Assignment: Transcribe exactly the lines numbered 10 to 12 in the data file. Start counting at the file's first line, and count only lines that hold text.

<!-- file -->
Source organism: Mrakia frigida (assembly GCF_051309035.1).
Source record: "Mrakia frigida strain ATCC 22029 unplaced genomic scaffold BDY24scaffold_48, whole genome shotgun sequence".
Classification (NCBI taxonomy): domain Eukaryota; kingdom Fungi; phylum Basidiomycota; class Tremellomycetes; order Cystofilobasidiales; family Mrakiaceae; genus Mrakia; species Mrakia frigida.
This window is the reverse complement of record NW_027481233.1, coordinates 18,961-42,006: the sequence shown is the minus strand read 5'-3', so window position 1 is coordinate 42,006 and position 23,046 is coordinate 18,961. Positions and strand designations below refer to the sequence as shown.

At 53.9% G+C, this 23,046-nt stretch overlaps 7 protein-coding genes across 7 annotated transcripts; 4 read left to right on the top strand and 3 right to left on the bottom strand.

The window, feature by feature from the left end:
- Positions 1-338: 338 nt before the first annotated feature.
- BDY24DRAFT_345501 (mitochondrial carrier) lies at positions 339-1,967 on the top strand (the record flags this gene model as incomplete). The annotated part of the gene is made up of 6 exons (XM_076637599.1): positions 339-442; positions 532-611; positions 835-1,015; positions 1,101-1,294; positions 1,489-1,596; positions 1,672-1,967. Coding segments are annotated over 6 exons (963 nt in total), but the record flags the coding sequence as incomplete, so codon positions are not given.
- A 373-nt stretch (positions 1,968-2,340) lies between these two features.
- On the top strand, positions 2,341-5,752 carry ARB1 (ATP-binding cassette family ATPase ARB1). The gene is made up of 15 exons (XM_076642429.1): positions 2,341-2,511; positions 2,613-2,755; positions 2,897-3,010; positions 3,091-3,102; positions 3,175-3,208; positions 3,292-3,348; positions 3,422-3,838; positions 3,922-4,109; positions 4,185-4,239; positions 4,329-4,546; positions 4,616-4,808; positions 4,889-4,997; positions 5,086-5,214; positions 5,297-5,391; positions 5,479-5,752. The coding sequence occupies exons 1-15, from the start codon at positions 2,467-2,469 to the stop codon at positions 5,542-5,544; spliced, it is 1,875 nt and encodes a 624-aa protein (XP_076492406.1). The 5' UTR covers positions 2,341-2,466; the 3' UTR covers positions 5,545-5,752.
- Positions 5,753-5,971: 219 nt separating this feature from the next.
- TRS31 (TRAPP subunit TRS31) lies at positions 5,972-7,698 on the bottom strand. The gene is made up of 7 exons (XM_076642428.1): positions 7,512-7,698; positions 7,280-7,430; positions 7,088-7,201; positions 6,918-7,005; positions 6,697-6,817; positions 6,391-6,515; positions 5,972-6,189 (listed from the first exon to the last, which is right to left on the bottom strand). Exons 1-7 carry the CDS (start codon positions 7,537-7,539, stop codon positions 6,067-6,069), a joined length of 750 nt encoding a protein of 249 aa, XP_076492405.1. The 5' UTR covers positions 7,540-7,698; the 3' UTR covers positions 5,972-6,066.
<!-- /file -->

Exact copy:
- On the top strand, positions 2,341-5,752 carry ARB1 (ATP-binding cassette family ATPase ARB1). The gene is made up of 15 exons (XM_076642429.1): positions 2,341-2,511; positions 2,613-2,755; positions 2,897-3,010; positions 3,091-3,102; positions 3,175-3,208; positions 3,292-3,348; positions 3,422-3,838; positions 3,922-4,109; positions 4,185-4,239; positions 4,329-4,546; positions 4,616-4,808; positions 4,889-4,997; positions 5,086-5,214; positions 5,297-5,391; positions 5,479-5,752. The coding sequence occupies exons 1-15, from the start codon at positions 2,467-2,469 to the stop codon at positions 5,542-5,544; spliced, it is 1,875 nt and encodes a 624-aa protein (XP_076492406.1). The 5' UTR covers positions 2,341-2,466; the 3' UTR covers positions 5,545-5,752.
- Positions 5,753-5,971: 219 nt separating this feature from the next.
- TRS31 (TRAPP subunit TRS31) lies at positions 5,972-7,698 on the bottom strand. The gene is made up of 7 exons (XM_076642428.1): positions 7,512-7,698; positions 7,280-7,430; positions 7,088-7,201; positions 6,918-7,005; positions 6,697-6,817; positions 6,391-6,515; positions 5,972-6,189 (listed from the first exon to the last, which is right to left on the bottom strand). Exons 1-7 carry the CDS (start codon positions 7,537-7,539, stop codon positions 6,067-6,069), a joined length of 750 nt encoding a protein of 249 aa, XP_076492405.1. The 5' UTR covers positions 7,540-7,698; the 3' UTR covers positions 5,972-6,066.